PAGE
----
The jury concluded that actions by the three drugstore chains helped create a "public nuisance" in Lake and Trumbull counties. Given the jury's decision, District Judge Dan Polster will determine how much the three firms should pay the two counties. The plaintiffs who sued the three companies are seeking more than $1 billion in damages for each county.
The federal jury's Nov. 23 decision was the first-ever ruling against retail pharmacies. It could also set the tone for other lawsuits nationwide that seek to hold pharmacies accountable for the flood of opioid pills into communities.
A statement from the plaintiffs' attorneys said: "The judgment against Walmart, Walgreens and CVS represents the overdue reckoning for their complicity in creating a public nuisance."
"For decades, pharmacy chains have watched as the pills flowing out of their doors cause harm and failed to take action as required by law. Instead, these companies responded by opening up more locations, flooding communities with pills, and facilitating the flow of opioids into an illegal, secondary market," it added.
According to reports, Polster is presiding over a multi-district lawsuit involving more than 3,000 cases filed by local governments. The cases named drug manufacturers, distributors and pharmacies as defendants. However, the case involving Lake and Trumbull counties was selected as a bellwether – a test case – of public nuisance claims against pharmacies. (Related: Ohio jury finds Walmart, Walgreens and CVS all guilty of fueling opioid epidemic.)
The three defendants in the Lake and Trumbull counties case expressed disagreement over the verdict. The three drugstore chains are planning to appeal the verdict.
Walmart said it would appeal the Nov. 23 decision. It added that the case was "riddled with remarkable legal and factual mistakes."
CVS said it strongly disagreed with the decision. Mike DeAngelis, the company's senior corporate communications director, said that CVS is looking forward to "the appeals court review of this case, including the misapplication of public nuisance law."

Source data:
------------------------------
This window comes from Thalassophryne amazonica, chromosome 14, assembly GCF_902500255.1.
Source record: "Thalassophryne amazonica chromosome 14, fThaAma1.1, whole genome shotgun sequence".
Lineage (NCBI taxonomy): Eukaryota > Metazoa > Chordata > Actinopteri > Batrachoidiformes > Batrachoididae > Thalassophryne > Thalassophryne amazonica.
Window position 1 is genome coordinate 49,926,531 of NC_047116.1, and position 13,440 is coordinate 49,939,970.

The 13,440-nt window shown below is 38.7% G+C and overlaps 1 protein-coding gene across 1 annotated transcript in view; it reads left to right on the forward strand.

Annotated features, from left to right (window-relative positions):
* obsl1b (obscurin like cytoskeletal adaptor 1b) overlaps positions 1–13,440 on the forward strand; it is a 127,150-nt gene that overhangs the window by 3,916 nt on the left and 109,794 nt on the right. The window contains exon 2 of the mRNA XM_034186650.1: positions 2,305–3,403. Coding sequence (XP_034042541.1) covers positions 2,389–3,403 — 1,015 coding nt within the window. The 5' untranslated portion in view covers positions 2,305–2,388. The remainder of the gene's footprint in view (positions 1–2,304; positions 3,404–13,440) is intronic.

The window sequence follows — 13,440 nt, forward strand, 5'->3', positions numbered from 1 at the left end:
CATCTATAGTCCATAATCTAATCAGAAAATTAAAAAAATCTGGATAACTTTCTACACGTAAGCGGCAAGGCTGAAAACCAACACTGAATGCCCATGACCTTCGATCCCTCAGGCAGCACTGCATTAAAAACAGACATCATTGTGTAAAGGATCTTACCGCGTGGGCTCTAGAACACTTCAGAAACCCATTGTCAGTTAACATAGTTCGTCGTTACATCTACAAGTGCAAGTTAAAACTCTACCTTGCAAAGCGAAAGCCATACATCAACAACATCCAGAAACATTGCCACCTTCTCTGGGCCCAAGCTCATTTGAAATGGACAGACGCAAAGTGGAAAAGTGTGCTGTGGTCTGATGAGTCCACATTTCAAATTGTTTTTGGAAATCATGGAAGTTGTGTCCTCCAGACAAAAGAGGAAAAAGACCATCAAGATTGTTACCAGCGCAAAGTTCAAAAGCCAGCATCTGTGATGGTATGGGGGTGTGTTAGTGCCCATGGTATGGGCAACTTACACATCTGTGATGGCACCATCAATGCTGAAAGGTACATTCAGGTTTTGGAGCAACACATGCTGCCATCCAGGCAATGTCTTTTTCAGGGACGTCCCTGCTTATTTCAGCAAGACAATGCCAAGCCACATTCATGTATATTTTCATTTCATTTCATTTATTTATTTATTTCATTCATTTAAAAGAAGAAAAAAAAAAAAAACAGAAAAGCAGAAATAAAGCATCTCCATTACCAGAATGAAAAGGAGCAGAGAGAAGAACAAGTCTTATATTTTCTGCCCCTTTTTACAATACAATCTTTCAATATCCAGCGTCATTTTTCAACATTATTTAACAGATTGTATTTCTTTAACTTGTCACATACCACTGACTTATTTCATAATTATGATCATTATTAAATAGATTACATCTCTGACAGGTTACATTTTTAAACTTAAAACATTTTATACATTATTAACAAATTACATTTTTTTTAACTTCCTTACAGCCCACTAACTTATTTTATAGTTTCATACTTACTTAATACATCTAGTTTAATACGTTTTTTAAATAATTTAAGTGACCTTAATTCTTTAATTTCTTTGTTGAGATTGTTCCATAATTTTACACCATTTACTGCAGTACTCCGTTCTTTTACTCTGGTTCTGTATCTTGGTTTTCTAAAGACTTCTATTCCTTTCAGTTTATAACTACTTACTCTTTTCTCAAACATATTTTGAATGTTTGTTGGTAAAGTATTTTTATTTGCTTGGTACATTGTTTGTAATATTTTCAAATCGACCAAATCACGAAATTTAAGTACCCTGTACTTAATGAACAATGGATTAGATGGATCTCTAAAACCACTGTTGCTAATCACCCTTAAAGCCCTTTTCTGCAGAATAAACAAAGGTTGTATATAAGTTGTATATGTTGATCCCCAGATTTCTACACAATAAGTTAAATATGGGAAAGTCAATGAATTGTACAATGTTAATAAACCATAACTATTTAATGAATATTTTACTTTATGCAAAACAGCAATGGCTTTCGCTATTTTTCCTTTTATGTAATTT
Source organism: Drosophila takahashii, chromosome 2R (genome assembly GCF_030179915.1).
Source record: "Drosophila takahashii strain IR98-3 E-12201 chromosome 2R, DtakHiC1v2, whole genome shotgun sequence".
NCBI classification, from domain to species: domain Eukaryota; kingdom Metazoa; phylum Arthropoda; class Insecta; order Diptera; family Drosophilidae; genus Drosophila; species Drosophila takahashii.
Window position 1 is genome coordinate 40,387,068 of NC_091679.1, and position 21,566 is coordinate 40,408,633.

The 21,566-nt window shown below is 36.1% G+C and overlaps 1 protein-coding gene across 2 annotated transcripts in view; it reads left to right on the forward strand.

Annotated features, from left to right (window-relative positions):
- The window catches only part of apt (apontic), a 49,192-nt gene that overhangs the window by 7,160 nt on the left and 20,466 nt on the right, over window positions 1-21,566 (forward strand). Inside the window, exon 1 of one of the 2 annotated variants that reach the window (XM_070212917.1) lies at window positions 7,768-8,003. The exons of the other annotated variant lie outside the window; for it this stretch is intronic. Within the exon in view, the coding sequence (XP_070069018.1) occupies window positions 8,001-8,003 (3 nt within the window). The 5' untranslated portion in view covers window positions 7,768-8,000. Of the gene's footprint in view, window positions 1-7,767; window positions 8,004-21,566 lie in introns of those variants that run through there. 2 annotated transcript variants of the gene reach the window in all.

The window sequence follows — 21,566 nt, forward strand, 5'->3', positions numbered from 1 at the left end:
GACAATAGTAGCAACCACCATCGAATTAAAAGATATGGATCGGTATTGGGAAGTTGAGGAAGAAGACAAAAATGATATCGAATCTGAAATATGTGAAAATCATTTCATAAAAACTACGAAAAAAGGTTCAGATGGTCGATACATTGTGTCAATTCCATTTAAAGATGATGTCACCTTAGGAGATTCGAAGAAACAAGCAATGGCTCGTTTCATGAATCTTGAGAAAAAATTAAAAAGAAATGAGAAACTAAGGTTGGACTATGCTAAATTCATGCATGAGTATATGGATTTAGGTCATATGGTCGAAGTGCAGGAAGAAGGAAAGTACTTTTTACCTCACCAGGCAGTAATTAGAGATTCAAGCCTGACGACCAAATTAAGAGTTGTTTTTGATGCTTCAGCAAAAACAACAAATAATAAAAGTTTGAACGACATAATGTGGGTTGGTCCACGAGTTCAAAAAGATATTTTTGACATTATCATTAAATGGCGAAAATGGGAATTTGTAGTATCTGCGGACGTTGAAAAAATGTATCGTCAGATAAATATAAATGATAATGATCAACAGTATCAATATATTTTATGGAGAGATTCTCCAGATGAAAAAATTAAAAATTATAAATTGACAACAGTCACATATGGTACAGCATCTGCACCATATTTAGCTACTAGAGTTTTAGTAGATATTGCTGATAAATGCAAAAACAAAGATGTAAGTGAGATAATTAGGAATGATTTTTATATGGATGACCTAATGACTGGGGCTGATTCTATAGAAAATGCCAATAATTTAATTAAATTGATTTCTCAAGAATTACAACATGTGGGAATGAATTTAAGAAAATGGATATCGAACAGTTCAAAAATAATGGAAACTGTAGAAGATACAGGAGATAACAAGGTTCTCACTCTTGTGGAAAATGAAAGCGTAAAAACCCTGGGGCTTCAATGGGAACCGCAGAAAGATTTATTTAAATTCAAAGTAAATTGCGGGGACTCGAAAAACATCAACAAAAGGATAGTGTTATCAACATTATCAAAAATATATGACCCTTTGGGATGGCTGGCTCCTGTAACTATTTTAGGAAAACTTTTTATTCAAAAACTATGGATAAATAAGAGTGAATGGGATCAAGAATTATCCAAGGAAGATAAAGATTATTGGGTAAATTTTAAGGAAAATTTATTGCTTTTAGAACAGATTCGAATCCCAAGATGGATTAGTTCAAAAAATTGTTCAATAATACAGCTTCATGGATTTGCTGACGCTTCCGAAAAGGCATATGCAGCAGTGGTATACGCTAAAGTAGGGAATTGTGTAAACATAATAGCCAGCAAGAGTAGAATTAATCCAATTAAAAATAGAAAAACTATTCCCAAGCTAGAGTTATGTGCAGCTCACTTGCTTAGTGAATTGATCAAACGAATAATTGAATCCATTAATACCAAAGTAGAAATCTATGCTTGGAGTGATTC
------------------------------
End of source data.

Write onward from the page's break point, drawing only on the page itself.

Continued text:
DeAngelis added: "The simple facts are that opioid prescriptions are written by doctors, not pharmacists; opioid medications are made and marketed by manufacturers, not pharmacists; and our health care system depends on pharmacists to fill legitimate prescriptions that doctors deem necessary for their patients."
Walgreens spokesman Fraser Engerman said the company would appeal the verdict, just like the other defendants in the case. "We are disappointed with the outcome of this trial. The facts and the law do not support the verdict. The plaintiffs' attempt to resolve the opioid crisis with an unprecedented expansion of public nuisance law is misguided and unsustainable," he added.
The plaintiffs for the case involving Lake and Trumbull counties cited the "public nuisance" argument, which has also been referenced in other cases. However, it has been rejected in two separate instances against manufacturers of opioid medications.
The Oklahoma Supreme Court overturned a 2019 verdict worth $465 million against Johnson & Johnson. Justices for the state's highest court voted 5-1 on Nov. 9 to reverse District Judge Thad Balkman's ruling that J&J's marketing of prescription pain pills created a "public nuisance."
In their recent decision, the Oklahoma Supreme Court justices argued that the public nuisance law was "never intended to address a big public crisis like the opioid epidemic." (Related: Johnson & Johnson agrees to pay $263 million in New York opioid settlement.)
Meanwhile, a judge in California similarly ruled that J&J and three other drug manufacturers – Allergan, Endo and Teva – could not be held liable for the opioid crisis. In his 41-page decision, Judge Peter J. Wilson ruled on Nov. 1 that the four defendants have no control over how patients use their products once they reach the market.
Wilson pointed out that it was unclear if the drug industry's marketing efforts led directly to a rise in illegal prescription opioid use. "The court finds that the plaintiffs have failed to prove an actionable public nuisance for which defendants, or any of them, are legally liable," he concluded.
Opioids.news has more articles about legal actions against those responsible for the opioid epidemic.